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The evolution of Anavex’s theory for treating Alzheimer’s

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sokol   Saturday, 09/01/18 10:13:28 PM
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The evolution of Anavex’s theory for treating Alzheimer’s and other CNS diseases.

I could be wrong about some of what I say below and still be correct in my overall belief that Anavex is on the correct path toward a treatment of CNS diseases.

AVXL 2-73 is a radical departure from mainstream science that believes that if we simply remove amyloid plaque all will be well with Alzheimer patients, except nothing is well as we all know. The Anavex approach is to correct the dysfunction within the body that causes the body to malfunction and prevents the body from clearing itself of waste, including amyloid plaque, and other offending matter resulting from a disconnect within the body’s central nervous system.

AVXL 2-73, a CNS drug, has evolved as something comparable to an immunotherapy drug in treating cancer. I think it is now postulated to be a small molecule drug that influences the central nervous system to heal itself.

Generally, over time (aging) the central nervous system, or parts thereof, become dysfunctional. Of course, some rare diseases involve genetic mutations that occur early in life as opposed to Alzheimer’s, Parkinson's and other CNS diseases that are prevalent or associated with aging.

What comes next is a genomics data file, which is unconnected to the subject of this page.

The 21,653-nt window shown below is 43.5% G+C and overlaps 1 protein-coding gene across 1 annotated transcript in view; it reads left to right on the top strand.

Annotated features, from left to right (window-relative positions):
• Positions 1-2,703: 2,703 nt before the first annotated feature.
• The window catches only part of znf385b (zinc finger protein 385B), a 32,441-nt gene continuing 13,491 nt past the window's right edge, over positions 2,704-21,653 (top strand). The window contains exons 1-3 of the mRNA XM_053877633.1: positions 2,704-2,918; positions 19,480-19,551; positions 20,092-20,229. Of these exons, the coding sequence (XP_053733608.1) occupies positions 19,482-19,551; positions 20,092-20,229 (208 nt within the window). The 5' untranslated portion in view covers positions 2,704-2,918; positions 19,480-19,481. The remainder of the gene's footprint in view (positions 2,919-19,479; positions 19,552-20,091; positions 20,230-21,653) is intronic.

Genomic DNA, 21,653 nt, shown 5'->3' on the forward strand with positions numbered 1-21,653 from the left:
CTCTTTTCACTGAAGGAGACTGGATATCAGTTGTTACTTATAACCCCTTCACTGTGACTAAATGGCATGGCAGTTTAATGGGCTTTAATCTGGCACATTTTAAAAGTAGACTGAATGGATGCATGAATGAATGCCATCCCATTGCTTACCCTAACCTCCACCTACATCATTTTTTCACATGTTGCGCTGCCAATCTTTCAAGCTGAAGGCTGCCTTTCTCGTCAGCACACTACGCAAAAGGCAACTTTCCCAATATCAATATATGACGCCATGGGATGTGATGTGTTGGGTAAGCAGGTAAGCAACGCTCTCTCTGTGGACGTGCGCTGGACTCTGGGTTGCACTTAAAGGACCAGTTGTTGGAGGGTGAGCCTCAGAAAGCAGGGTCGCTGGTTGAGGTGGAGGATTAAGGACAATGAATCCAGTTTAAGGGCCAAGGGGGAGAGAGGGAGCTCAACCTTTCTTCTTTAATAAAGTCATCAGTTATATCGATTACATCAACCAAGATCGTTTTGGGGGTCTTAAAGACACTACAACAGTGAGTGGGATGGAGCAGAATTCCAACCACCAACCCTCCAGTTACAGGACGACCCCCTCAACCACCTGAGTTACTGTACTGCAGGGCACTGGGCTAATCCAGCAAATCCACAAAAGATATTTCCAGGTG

Anavex is one of the first, if not the first, to adopt the ”immunotherapy” approach in the CNS area akin to that in the cancer area. Thus, the CNN article: Borrowing from the cancer playbook to find treatment for Alzheimer's disease.

Therefore, I suppose our Anavex drug does not directly treat CNS diseases, but it assists in restoring the central nervous system that becomes dysfunctional due to aging in the usual sense or because of a rare gene that causes a CNS disease early in life. In restoration of the central nervous system at an early stage, the body may in a natural way heal itself.

I have listed below some research references numbered 1-10 that I think support my thoughts. Therefore, please read my references, which are better than my thoughts.

CNS diseases may share the same genetic traits. See my number 1 below.

Anavex has identified gene variants and it seems the same the same variants will be used in all three upcoming trials. We may expect to receive some feed back for AVXL 2-73 trials near the end of this year or the first of 2019. Early reports from either the Parkinson’s trial or the Alzheimer’s trial may be applicable to any ANXL 2-73 trial as you may see, assuming you read everything below. Number 2 and more below.

Anavex has indeed borrowed from the cancer playbook and believes the drug "activates the body's own defense mechanism to restore cellular balance," Hampel said.” Number 3 below.